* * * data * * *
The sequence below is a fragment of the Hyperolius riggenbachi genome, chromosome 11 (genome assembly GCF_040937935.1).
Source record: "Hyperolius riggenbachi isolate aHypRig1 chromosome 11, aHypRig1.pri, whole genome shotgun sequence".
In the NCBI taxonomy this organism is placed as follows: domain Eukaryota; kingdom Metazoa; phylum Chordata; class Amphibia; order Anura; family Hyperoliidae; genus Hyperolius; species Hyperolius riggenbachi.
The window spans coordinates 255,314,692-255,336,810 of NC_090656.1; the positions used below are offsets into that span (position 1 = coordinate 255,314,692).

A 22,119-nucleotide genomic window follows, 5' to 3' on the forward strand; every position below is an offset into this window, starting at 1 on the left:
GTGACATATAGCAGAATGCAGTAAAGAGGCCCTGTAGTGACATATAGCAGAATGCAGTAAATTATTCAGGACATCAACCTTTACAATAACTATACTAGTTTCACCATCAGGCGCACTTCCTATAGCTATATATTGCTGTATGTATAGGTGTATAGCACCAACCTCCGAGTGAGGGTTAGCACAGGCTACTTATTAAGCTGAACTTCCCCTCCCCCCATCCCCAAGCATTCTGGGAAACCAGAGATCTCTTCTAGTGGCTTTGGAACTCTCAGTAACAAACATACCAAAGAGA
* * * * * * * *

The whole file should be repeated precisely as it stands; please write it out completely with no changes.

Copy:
The sequence below is a fragment of the Hyperolius riggenbachi genome, chromosome 11 (genome assembly GCF_040937935.1).
Source record: "Hyperolius riggenbachi isolate aHypRig1 chromosome 11, aHypRig1.pri, whole genome shotgun sequence".
In the NCBI taxonomy this organism is placed as follows: domain Eukaryota; kingdom Metazoa; phylum Chordata; class Amphibia; order Anura; family Hyperoliidae; genus Hyperolius; species Hyperolius riggenbachi.
The window spans coordinates 255,314,692-255,336,810 of NC_090656.1; the positions used below are offsets into that span (position 1 = coordinate 255,314,692).

A 22,119-nucleotide genomic window follows, 5' to 3' on the forward strand; every position below is an offset into this window, starting at 1 on the left:
GTGACATATAGCAGAATGCAGTAAAGAGGCCCTGTAGTGACATATAGCAGAATGCAGTAAATTATTCAGGACATCAACCTTTACAATAACTATACTAGTTTCACCATCAGGCGCACTTCCTATAGCTATATATTGCTGTATGTATAGGTGTATAGCACCAACCTCCGAGTGAGGGTTAGCACAGGCTACTTATTAAGCTGAACTTCCCCTCCCCCCATCCCCAAGCATTCTGGGAAACCAGAGATCTCTTCTAGTGGCTTTGGAACTCTCAGTAACAAACATACCAAAGAGA